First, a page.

When I was dealing with Anthony, Kingdom’s US rep, I expressed an interest in a low to mid-grade build. I didn’t want too much bling and opted to support some smaller companies here. With a build kit featuring Industry Nine, Cane Creek, Fall Line, Fog City, and a Burgtec Cloud Mk2 saddle, it would complement the standard no-brainer inclusion of SRAM and WTB. We chose NX 11-speed for the kit, with Level T brakes. While all of these products deserve a note, I really want to address a particular one in-depth.
Cane Creek Helm Air
The one thing people reacted to the most when this bike was posted on our social media channels was the fork. They were stoked to see it and I’m stoked to have been able to ride it. I’ll be completely honest here – as I’ve said numerous other times as well – I’m not a suspension whiz. I’ll look up the approximate weight to PSI chart and get as close as I can to the right “feel.” I don’t pine about sag or rebound; I’m a set it and forget it kinda guy. This is due to the fact that my saddle weight varies by 10-15lbs on every other ride, depending on camera gear. For instance, on my first ride on this bike, I was carrying a 25lb pack, with a tripod. The next ride I don’t think I even had a multi-tool on me. Typically, I wouldn’t make any adjustment, but when I’m on a new bike I take the time to dial everything in. This is a burden I carry as a photographer and it’s not me bragging! I’m simply stating that usually when I ride, the photos are what’s on my mind usually, not how dialed in my fork is.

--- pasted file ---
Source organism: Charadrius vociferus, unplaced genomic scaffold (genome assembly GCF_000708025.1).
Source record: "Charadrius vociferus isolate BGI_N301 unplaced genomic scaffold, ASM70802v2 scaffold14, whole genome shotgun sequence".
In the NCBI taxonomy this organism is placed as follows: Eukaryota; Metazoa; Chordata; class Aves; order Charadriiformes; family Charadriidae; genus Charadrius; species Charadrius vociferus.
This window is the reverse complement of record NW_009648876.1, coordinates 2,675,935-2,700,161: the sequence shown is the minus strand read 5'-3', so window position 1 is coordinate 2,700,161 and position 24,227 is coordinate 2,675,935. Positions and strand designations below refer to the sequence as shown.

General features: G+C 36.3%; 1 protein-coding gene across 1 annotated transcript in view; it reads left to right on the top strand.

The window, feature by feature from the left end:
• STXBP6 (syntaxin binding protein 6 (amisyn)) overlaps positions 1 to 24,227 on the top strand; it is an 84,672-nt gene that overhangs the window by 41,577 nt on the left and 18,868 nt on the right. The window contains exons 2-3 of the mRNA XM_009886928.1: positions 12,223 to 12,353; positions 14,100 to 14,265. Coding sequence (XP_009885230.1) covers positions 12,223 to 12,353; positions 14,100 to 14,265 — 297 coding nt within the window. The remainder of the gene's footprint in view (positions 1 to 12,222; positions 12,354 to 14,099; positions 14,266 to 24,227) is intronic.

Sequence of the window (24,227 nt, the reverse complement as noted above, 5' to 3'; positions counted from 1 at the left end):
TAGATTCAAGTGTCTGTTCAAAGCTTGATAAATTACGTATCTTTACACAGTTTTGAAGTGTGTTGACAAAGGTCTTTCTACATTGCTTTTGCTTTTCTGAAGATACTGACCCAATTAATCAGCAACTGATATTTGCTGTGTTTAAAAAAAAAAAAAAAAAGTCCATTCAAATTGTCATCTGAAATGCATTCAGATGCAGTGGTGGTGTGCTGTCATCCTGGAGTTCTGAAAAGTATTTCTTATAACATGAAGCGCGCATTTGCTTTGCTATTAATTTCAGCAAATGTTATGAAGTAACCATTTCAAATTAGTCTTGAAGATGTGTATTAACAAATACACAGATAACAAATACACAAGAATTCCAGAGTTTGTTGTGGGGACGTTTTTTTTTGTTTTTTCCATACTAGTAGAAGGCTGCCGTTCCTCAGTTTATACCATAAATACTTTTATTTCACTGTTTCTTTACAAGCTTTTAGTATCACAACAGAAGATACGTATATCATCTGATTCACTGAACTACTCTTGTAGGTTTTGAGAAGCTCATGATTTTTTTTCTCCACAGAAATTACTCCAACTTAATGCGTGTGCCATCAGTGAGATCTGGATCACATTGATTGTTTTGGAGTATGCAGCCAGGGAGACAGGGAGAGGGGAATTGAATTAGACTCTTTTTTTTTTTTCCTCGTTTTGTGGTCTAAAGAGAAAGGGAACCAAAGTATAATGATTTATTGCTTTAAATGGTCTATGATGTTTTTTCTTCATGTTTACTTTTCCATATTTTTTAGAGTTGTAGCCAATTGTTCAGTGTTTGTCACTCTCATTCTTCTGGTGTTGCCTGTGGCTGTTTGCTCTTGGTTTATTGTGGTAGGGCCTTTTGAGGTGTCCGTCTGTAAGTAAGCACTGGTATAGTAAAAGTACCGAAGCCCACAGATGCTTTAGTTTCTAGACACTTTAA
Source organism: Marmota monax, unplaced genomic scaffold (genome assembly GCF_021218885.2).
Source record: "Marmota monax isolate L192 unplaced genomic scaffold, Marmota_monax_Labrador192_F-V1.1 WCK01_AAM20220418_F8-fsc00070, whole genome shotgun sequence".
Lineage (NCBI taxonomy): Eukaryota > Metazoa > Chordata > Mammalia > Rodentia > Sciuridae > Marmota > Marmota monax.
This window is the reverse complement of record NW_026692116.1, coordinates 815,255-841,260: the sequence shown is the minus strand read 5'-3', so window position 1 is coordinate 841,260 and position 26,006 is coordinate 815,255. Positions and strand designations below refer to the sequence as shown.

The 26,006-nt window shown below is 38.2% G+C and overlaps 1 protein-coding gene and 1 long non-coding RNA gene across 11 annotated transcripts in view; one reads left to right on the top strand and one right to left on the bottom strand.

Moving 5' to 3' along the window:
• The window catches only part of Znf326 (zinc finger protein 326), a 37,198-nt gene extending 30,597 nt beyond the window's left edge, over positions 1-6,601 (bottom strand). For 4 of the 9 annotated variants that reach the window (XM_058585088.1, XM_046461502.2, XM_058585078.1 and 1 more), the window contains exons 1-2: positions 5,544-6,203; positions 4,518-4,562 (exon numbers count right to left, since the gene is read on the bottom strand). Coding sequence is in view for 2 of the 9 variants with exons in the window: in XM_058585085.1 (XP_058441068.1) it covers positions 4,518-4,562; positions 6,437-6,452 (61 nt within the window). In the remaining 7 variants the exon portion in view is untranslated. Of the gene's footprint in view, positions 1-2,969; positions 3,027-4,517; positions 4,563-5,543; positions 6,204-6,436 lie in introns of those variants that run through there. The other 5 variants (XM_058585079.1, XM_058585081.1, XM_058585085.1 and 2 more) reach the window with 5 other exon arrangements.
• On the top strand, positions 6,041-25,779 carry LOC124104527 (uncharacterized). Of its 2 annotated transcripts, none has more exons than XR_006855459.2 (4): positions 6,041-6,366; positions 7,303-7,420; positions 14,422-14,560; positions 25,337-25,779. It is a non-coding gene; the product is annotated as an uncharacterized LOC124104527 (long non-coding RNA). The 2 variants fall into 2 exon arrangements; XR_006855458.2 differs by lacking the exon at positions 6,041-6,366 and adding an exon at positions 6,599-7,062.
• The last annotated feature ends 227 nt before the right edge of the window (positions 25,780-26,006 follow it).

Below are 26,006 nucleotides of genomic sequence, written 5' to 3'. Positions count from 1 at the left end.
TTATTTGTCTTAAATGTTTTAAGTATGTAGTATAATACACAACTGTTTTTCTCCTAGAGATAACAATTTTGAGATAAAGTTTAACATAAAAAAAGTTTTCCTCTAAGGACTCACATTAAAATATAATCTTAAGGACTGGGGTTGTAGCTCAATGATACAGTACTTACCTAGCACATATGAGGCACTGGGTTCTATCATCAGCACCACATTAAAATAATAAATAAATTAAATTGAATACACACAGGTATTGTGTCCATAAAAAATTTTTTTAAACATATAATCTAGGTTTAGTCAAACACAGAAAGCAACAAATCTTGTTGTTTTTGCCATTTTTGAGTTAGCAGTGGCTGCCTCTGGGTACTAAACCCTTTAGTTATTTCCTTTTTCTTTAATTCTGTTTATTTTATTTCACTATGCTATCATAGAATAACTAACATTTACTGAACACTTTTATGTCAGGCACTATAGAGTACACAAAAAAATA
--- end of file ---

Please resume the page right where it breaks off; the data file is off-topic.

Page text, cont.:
Being a North Carolina native myself, I was intrigued by the Helm Air. Carolinians are a special breed of people and the mountain people of Carolina even more so. They’re hardened, calloused, but still some of the nicest around. Learning to mountain bike in North Carolina in a lot of ways made me the rider I am today. Riding steep, rocky and rooty terrain on a $300, clapped out Gary Fisher will make anyone a better rider! It didn’t take long to learn that speed is your ally. It’ll propel you through the tech sections and ensure you make it out of the other end. Perhaps that was the intent with the Cane Creek Helm lineup: forks for high speed.